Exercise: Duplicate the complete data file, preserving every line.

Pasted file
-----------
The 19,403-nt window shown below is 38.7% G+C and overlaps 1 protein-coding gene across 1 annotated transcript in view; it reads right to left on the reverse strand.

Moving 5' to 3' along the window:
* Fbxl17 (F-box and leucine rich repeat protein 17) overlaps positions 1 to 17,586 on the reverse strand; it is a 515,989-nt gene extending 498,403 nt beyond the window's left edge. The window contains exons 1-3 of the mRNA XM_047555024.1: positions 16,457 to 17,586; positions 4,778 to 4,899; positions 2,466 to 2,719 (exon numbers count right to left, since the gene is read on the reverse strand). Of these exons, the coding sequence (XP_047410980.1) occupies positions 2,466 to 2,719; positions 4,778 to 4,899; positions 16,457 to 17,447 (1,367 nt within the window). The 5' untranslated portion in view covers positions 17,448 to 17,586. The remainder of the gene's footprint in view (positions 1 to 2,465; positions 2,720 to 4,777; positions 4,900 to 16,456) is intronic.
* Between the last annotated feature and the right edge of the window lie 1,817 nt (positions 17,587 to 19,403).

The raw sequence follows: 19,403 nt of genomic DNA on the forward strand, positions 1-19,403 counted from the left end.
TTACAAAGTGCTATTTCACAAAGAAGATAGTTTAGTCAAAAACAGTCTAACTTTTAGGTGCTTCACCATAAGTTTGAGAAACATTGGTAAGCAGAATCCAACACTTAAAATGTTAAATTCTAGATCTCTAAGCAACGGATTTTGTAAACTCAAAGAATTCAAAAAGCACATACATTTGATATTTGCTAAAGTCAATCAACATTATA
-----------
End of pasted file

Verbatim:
The 19,403-nt window shown below is 38.7% G+C and overlaps 1 protein-coding gene across 1 annotated transcript in view; it reads right to left on the reverse strand.

Moving 5' to 3' along the window:
* Fbxl17 (F-box and leucine rich repeat protein 17) overlaps positions 1 to 17,586 on the reverse strand; it is a 515,989-nt gene extending 498,403 nt beyond the window's left edge. The window contains exons 1-3 of the mRNA XM_047555024.1: positions 16,457 to 17,586; positions 4,778 to 4,899; positions 2,466 to 2,719 (exon numbers count right to left, since the gene is read on the reverse strand). Of these exons, the coding sequence (XP_047410980.1) occupies positions 2,466 to 2,719; positions 4,778 to 4,899; positions 16,457 to 17,447 (1,367 nt within the window). The 5' untranslated portion in view covers positions 17,448 to 17,586. The remainder of the gene's footprint in view (positions 1 to 2,465; positions 2,720 to 4,777; positions 4,900 to 16,456) is intronic.
* Between the last annotated feature and the right edge of the window lie 1,817 nt (positions 17,587 to 19,403).

The raw sequence follows: 19,403 nt of genomic DNA on the forward strand, positions 1-19,403 counted from the left end.
TTACAAAGTGCTATTTCACAAAGAAGATAGTTTAGTCAAAAACAGTCTAACTTTTAGGTGCTTCACCATAAGTTTGAGAAACATTGGTAAGCAGAATCCAACACTTAAAATGTTAAATTCTAGATCTCTAAGCAACGGATTTTGTAAACTCAAAGAATTCAAAAAGCACATACATTTGATATTTGCTAAAGTCAATCAACATTATA